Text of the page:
My husband and I had a trip booked to Ireland in June 2020. Due to Covid, the trip never happened. For a myriad of reasons, it’s a trip that likely won’t happen any time soon, so I want to virtually go on the trip that we were supposed to go on two years ago.
DAY 3: BELFAST
GOAL: Today’s goal was to learn about “The Troubles” and see some spectacular murals.
1- TROUBLES TOUR
ABOUT: Walking tour provided by Dead Centre Tours.
I’ve heard about “the Troubles,” but mostly via U2 songs, such as this:
So, I Googled “the Troubles,” and will relate what I have learned:
-It was an ethno-nationalist conflict in Northern Ireland that lasted about 30 years from the late 1960s to 1998. It is sometimes described as an “irregular war” or “low-level war”. The conflict was primarily political and nationalistic, fueled by historical events.
-It also had an ethnic or sectarian dimension but despite the use of the terms ‘Protestant’ and ‘Catholic’ to refer to the two sides, it was not a primarily religious conflict. A key issue was the status of Northern Ireland. Unionists and loyalists, who for historical reasons were mostly Ulster Protestants, wanted Northern Ireland to remain within the United Kingdom. Irish nationalists and republicans, who were mostly Irish Catholics, wanted Northern Ireland to leave the United Kingdom and join a united Ireland.
-The conflict began during a campaign by the Northern Ireland Civil Rights Association to end discrimination against the Catholic/nationalist minority by the Protestant/unionist government and local authorities.
-More than 3,500 people were killed in the conflict, of whom 52 per cent were civilian, 32 per cent were members of the British security forces and 16 per cent were members of paramilitary groups.
Okay, okay, pretty straight forward-ish so far. But, the more I kept reading, the more I was getting confused. After a while, it all sounded a lot like this: Okay, so you have the IRA, the NICRA, the RUC, the UVF, the DUP, and Sinn Féin all at each other’s throats, kapeesh? So, none of them get along, or maybe some of them get along, I lost track, but they keep bombing each other and shit goes back and forth for like, forever, and lots of people die. Lots of people get arrested too, but lots of people get away and form little underground groups, I think. Well, I’m assuming that they do because things get all sneaky and shit, and bad stuff keeps happening. There’s something about the “Stormont collapsing” which I had to Google to find out what that was (“Stormont” is the commonly used name to refer to the Northern Ireland Assembly, which is based in the Stormont Estate, in east Belfast.) Then the whole Bloody Sunday Massacre happens and that event comes to be regarded as one of the most significant events of the Troubles because so many civilians were killed by forces of the state, in plain view of the public and the press. Yet, it apparently wasn’t bad enough to stop the Troubles from happening because things dragged on for another 26 years until the Good Friday Agreement was signed. In short, I really wish that I went on that tour because I need someone other than wikipedia to explain this to me.
So, here’s a fun game. Google: “What did the troubles achieve?” and see what you come up with. It literally gave me no answers. I’m not kidding. It seriously came back with nothing. I honestly get more answers about the Troubles from watching the Derry Girls because they are depicted as living through it:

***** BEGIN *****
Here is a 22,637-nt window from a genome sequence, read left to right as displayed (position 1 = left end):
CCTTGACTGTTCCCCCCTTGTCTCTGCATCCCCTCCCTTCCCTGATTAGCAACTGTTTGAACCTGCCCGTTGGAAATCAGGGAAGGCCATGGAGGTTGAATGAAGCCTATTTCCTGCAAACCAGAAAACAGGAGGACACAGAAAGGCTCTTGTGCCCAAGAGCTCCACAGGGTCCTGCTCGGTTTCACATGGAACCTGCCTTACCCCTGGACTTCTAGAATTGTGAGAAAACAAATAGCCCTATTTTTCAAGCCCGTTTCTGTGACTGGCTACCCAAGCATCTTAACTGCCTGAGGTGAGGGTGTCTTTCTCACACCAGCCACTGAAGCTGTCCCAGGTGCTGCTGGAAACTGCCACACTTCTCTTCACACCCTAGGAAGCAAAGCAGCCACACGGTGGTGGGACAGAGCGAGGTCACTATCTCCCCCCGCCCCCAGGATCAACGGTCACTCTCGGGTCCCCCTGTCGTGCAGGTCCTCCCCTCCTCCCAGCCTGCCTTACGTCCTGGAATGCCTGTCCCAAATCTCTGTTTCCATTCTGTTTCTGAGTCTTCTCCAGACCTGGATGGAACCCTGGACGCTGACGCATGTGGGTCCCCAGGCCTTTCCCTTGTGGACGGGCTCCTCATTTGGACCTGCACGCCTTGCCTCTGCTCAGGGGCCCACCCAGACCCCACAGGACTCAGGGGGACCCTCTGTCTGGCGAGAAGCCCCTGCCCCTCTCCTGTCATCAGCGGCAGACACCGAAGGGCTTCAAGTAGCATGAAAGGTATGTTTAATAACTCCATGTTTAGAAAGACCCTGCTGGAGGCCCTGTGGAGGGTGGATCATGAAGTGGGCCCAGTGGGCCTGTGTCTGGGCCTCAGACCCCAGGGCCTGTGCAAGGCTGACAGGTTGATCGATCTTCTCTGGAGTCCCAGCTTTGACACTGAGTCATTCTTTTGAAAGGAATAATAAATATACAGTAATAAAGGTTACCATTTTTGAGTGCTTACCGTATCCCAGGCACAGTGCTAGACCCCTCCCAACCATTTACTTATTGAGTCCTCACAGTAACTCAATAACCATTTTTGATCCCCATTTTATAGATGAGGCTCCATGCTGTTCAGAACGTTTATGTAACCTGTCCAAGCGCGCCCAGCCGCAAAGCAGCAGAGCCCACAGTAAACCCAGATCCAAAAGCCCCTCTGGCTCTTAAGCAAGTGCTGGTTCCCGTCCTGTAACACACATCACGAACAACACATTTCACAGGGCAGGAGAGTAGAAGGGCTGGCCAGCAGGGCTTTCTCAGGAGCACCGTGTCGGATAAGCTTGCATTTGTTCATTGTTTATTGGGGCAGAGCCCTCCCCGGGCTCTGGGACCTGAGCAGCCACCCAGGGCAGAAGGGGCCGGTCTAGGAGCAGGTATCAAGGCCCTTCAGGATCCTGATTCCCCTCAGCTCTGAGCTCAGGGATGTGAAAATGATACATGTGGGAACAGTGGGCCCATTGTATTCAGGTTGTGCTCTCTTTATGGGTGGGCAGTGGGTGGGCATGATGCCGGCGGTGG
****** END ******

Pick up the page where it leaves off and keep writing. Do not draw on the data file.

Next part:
Man, that’s such a good show.
2- MURALS TOUR
So, after the Troubles Tour, we were scheduled to take a Murals Tour. Belfast has put Northern Ireland on the map as far as murals are concerned, for it arguably contains some of the most famous political murals in all of Europe. The two tours were supposed to go hand in hand, and the goal was to leave Belfast wiser than we came. Here are some images of the murals that we missed:
It would have been nice to know what many of those murals meant. Art speaks volumes, and I have immense respect for all the brave artists that scream their thoughts loudly upon walls.
3- BUS BACK TO DUBLIN
We planned to take the 1700 (5pm) bus back to Dublin where we were booked to stay in an Airbnb. I just now tried pulling up our old reservation, and learned that the Airbnb we were booked at doesn’t exist anymore. I do remember that it was located near the Jameson Distillery (I remember it being located on top of it?) I do remember thinking that the place seemed wickedly expensive, which made sense considering that Dublin ranks the 6th most expensive place to live in Europe (behind Zurich, Bern, Geneva, London and Copenhagen).
For dinner, we were planning to go to The Church, and maybe pop our heads in for drinks at Sweeney’s. Chances are I would have finished my night with a Guinness, “an Irish dry stout that originated in the brewery of Arthur Guinness at St. James’s Gate, Dublin, Ireland, in 1759.” I just now enjoyed reading the wikipedia page describing Guinness:
Guinness’s flavour derives from malted barley and roasted unmalted barley, a relatively modern development, not becoming part of the grist until the mid-20th century. For many years, a portion of aged brew was blended with freshly brewed beer to give a sharp lactic acid flavour. Although Guinness’s palate still features a characteristic “tang”, the company has refused to confirm whether this type of blending still occurs. The draught beer’s thick, creamy head comes from mixing the beer with nitrogen and carbon dioxide.
Man, now I’m really hankering for one!
all screenshots are copyright of the respective websites.
Next up: Full DUBLIN day.